92taurusj t1_j417z13 wrote

Does the level of trust you have in the person telling you that the new person is mean and the worst not play a role in your decision-making?

If your most trusted friend, who's always been straight with you, told you the person is a dick, would that not carry more weight?


j50gibson t1_j41cmyf wrote

If my best friend tells me not to be friends with someone because of shitty things they’ve done i’ll consider that info for sure. However when it comes to art and the artist, i think people who’ve done shitty things can make beautiful art as well. It doesn’t mean i support the shitty things they’ve done . I just like art. I know some people who will stop listening to actual good music because of (possibly false) allegations . I think thats silly tbh . Museums have old paintings of artists who’ve done awful things back in the day, yet people still line up to go see them .


92taurusj t1_j41yo90 wrote

>I think thats silly tbh . Museums have old paintings of artists who’ve done awful things back in the day, yet people still line up to go see them .

To me, this seems to ignore important context. People go to museums to see famous art made by both bad and good people, yes. However, doesn't it seem that the historical significance plays a large role, as well?

Let's take Picasso as an example. He was famously abusive and misogynistic. His most famous pieces, however, depict scenes from the era of World War 2, among other topics. If we're looking at a modern artist like Spacey, in comparison, I think we have to consider a few key differences:

1a. Spacey's still alive, and it might feel more like you're directly supporting a person accused (and who admitted in this case) to doing some pretty bad things compared to viewing a dead guy from history's works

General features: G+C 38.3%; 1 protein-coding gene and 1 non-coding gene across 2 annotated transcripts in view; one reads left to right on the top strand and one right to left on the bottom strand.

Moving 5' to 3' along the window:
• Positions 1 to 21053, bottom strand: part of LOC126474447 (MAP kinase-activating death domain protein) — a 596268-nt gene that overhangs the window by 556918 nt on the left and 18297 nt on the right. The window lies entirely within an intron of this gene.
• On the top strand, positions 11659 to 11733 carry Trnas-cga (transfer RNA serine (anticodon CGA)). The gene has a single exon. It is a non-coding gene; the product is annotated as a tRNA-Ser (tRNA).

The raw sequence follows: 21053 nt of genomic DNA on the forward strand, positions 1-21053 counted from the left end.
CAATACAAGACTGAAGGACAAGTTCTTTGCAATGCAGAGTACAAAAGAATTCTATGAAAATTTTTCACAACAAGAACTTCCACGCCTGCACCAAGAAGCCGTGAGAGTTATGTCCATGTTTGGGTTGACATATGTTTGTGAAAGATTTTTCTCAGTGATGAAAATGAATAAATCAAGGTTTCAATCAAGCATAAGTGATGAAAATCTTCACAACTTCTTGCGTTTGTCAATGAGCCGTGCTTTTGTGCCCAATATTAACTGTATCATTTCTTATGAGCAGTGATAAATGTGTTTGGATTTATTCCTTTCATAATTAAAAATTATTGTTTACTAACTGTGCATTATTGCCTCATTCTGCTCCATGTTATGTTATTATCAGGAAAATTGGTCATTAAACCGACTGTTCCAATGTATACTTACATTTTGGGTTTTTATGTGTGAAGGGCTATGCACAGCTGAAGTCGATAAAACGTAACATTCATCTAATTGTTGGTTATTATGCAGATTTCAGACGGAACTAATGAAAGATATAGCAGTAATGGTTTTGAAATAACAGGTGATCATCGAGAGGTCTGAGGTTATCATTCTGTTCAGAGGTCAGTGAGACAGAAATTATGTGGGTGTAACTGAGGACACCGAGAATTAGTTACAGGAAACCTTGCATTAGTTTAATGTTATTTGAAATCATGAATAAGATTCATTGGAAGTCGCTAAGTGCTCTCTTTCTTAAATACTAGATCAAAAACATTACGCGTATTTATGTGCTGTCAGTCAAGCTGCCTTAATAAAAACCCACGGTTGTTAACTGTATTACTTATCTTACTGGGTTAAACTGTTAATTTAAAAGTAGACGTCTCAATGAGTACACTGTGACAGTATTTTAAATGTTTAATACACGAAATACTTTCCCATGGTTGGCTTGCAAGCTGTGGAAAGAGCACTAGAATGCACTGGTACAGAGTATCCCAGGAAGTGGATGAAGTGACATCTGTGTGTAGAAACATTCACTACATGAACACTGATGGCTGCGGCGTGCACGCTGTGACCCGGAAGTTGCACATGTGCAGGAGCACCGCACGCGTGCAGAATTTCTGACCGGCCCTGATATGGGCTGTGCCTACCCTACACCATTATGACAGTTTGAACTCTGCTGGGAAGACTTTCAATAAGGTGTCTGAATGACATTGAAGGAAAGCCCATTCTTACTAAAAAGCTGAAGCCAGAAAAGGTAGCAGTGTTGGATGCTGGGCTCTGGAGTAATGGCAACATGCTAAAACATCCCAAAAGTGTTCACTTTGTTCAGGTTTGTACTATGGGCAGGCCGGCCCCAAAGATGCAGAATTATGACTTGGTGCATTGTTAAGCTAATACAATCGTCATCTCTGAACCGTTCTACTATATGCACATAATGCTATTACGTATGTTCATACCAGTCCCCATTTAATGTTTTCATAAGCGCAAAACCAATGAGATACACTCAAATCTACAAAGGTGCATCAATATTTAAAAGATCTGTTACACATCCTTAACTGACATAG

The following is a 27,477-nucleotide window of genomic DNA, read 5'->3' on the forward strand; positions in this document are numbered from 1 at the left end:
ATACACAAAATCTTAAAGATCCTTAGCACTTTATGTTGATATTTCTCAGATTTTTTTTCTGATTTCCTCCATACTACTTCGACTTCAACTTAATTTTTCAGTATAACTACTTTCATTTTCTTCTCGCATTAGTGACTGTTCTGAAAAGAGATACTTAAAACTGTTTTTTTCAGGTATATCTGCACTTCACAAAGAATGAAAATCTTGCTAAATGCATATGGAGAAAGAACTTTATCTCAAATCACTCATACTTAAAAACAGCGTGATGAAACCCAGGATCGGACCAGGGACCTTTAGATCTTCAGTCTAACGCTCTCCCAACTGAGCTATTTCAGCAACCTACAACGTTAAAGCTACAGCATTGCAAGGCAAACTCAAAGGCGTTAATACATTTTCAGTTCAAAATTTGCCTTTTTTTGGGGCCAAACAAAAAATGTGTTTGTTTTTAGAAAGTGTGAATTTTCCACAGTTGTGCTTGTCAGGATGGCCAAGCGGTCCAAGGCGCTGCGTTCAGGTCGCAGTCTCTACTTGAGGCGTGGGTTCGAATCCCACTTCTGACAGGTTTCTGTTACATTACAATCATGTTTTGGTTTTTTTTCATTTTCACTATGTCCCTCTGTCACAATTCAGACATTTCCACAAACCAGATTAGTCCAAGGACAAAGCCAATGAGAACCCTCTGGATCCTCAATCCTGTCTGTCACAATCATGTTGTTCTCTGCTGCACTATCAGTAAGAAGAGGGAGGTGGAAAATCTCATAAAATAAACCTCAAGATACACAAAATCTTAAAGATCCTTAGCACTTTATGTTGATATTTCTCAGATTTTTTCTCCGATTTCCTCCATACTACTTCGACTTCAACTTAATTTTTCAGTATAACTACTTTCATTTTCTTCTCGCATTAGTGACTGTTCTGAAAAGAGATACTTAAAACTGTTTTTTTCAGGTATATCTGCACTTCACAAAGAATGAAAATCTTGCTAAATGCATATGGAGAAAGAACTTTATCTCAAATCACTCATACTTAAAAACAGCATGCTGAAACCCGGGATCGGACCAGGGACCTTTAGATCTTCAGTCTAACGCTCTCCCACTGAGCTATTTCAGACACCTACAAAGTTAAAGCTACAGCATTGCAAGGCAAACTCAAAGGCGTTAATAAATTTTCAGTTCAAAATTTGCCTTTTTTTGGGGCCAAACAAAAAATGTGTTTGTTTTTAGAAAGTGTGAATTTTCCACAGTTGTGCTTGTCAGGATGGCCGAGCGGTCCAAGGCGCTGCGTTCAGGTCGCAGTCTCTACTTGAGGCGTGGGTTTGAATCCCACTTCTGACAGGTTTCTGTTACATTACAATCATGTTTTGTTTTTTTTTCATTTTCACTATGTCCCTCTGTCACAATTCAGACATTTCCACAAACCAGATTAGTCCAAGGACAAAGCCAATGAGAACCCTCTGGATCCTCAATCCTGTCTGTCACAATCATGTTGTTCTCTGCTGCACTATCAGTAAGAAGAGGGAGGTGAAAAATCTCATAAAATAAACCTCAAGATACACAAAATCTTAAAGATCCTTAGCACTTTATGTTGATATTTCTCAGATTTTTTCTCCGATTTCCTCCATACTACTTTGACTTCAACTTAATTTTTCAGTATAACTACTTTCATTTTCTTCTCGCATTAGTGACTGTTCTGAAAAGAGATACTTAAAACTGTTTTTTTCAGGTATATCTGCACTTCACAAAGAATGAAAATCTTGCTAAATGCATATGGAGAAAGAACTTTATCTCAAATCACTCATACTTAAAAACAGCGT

1b. The money spent to view the dead guy's work is likely going to a museum or organization with a mission of preserving and displaying a variety of historical pieces, rather than seeing a new Spacey movie knowing some of the proceeds go directly to him

  1. Spacey's work has arguably less historical value when looked at overall

  2. Society has advanced, and what it tolerates from artists has changed. Evolving standards in society is generally a good thing (slavery is bad now, more women have rights, torture is a no-no, etc.)

>I know some people who will stop listening to actual good music because of (possibly false) allegations.

Follow up to this point: do you find it silly if a Jewish person hears Kanye say he likes Hitler and decides they don't want to listen to any Kanye music anymore?


bildramer t1_j45dqes wrote

Maybe the real solution is not feeling "deep and profound moral disgust and outrage" in the first place? Wow, criminals (or people with opinions you don't like) exist, and they may have contributed to good things. What a dire conundrum. How will we possibly deal. Examine where your feelings come from and try to dissolve them, just like people usually do for any other feelings of disgust when they contradict moral principles.


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Luther-and-Locke t1_j3y33s2 wrote

You really shouldn't hate anyone to be honest. We are all just the universe expressing itself in the form of an individual. Our experiences and our genetics form us but in a way "there is nothing new under the sun". An artist creates art and you either like it or you don't. You shouldn't love the artist because you love his art and vice versa with hate.


toblotron t1_j403i7q wrote

Yeah.. it struck me that it's a bit strange to read a philosophical article telling us how to Hate :)

Also, i think it's worth mentioning that at least Johnny Depp seems to have been thoroughly exonerated in his trial, and that the offender instead was the woman


LSDkiller t1_j40kybi wrote